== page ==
A piece of writing should not be esteemed for its grandiose writing style. Instead, writing should be esteemed because it can preserve that tradition of virtue. The rhetoric need not be clever and decorative, but it should be careful not to injure morality. (Scroll 47: Zheong Yao Lun)

The book of Hong Fan said: “No favour to anyone, no cronies in the government. The righteous path taken by the former sage-kings was fair and mighty.” (Scroll 39: Lu Shi Chun Qiu)


When a leader mistakes a person accepted by marketable social standard as a wise person, and mistakes another defamed by society as an unworthy person, this will cause people with the support of a faction to be appointed while those who are not part of a faction cannot get any promotion. As a result, the malicious factions will band together to oust the virtuous and the able; loyal ministers who are innocent will be condemned to death, while ministers with underserved reputation will be knighted. So, the day will become more tumultuous and the survivability of the country will be numbered. (Scroll 31: Liu Tao)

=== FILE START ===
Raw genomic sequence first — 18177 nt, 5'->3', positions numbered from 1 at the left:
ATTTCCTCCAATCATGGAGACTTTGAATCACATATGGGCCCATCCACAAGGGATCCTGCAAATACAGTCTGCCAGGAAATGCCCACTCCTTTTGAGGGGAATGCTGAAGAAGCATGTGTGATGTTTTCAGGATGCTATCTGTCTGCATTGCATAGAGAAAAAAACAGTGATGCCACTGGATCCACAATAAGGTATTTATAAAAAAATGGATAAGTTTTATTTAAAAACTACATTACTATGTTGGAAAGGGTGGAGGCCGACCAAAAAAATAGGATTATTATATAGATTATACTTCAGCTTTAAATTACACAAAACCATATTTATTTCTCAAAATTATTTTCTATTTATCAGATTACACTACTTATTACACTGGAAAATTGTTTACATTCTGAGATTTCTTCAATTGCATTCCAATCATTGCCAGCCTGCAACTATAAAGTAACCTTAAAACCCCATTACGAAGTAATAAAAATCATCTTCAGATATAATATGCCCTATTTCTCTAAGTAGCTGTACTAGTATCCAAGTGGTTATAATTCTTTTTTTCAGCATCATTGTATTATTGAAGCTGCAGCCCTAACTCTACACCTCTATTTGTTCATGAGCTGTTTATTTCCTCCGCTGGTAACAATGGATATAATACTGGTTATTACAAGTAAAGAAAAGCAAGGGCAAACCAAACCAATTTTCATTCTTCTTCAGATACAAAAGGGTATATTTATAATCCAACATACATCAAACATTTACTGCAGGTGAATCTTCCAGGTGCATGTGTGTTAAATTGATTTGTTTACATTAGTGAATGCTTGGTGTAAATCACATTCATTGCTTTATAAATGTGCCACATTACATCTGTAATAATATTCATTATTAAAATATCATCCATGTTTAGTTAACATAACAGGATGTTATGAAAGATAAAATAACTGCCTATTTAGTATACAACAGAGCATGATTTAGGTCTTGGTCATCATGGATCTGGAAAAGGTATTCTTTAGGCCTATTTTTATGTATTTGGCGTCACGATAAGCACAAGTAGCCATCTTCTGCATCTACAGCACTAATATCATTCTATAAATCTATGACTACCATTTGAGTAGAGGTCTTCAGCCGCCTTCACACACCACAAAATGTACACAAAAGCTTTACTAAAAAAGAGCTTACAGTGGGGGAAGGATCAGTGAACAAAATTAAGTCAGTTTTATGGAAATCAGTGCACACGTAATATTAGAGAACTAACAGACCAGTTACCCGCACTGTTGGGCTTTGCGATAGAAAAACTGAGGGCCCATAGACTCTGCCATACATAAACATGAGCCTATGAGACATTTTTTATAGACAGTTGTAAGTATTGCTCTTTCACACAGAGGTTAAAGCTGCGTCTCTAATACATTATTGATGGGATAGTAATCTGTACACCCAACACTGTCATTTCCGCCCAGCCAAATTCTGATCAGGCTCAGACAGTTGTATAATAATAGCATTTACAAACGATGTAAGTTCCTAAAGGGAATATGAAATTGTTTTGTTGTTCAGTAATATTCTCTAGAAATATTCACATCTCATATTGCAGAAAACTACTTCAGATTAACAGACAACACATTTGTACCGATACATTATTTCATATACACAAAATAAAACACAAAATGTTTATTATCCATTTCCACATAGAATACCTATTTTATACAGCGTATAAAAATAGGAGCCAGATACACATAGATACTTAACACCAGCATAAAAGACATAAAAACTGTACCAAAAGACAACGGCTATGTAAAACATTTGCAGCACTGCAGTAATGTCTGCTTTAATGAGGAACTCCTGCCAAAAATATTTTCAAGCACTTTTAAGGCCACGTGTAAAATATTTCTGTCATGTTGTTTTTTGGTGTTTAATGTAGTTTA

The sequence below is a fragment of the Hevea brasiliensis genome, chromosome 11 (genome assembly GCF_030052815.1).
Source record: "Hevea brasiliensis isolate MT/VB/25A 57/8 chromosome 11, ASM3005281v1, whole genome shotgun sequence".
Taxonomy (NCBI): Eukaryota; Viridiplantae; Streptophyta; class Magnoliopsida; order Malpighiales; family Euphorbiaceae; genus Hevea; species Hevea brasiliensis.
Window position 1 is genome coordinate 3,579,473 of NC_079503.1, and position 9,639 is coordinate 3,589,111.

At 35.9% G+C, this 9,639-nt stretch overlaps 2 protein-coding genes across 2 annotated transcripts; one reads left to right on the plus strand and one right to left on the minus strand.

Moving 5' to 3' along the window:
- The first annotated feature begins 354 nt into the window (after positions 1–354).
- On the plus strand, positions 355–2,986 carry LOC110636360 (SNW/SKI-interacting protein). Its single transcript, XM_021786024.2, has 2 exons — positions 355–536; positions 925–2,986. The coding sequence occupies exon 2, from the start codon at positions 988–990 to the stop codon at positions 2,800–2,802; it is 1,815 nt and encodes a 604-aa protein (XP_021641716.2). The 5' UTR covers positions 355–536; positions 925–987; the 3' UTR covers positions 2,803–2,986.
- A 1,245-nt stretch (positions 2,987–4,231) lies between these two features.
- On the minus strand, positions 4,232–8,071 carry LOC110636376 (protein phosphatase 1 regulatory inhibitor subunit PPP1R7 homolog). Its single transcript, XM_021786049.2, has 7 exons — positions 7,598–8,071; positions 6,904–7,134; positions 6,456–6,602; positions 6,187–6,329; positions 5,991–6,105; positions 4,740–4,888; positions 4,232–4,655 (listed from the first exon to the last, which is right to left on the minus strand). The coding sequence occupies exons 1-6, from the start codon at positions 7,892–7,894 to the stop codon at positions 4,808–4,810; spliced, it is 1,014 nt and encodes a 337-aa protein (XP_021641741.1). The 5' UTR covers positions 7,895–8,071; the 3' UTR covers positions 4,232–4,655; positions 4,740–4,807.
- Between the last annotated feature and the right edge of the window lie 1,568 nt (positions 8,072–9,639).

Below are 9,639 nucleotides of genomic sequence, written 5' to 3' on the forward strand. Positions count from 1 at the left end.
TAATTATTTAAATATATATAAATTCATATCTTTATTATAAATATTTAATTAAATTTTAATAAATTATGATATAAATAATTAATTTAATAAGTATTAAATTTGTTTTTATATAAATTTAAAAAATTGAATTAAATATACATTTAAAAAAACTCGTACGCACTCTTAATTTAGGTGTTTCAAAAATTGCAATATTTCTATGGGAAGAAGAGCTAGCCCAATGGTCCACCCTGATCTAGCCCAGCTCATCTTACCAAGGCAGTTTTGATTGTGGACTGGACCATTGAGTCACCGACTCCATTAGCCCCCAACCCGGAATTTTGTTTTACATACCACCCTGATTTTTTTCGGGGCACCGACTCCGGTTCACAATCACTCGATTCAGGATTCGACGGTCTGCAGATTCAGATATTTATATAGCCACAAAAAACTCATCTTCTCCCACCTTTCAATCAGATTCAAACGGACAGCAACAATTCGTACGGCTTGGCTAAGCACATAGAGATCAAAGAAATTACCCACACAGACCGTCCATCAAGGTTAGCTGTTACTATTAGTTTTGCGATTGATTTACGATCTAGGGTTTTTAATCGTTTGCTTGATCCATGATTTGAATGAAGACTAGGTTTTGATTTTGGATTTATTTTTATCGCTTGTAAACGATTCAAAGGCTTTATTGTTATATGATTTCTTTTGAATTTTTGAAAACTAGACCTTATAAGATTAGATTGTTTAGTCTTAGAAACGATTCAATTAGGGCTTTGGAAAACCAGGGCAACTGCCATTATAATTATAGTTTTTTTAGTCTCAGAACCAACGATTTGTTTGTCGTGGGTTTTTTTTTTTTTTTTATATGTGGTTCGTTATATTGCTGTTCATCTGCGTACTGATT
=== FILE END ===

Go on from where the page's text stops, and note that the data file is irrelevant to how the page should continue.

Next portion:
Stay close to the virtuous but accord them with due respect. See them as formidable but regard them with admiration. Be aware of the shortcomings in those we love and recognize the goodness in those we detest. (Scroll 7: Li Ji)


Confucius said: “A superior person is self-confident without being arrogant. A petty person is arrogant yet lacks self-confidence.” (Scroll 9: Lun Yu)


Confucius said: “A superior person does not recommend a person on account of what he says. Neither does he dismiss what is said on account of the speaker.” (Scroll 9: Lun Yu)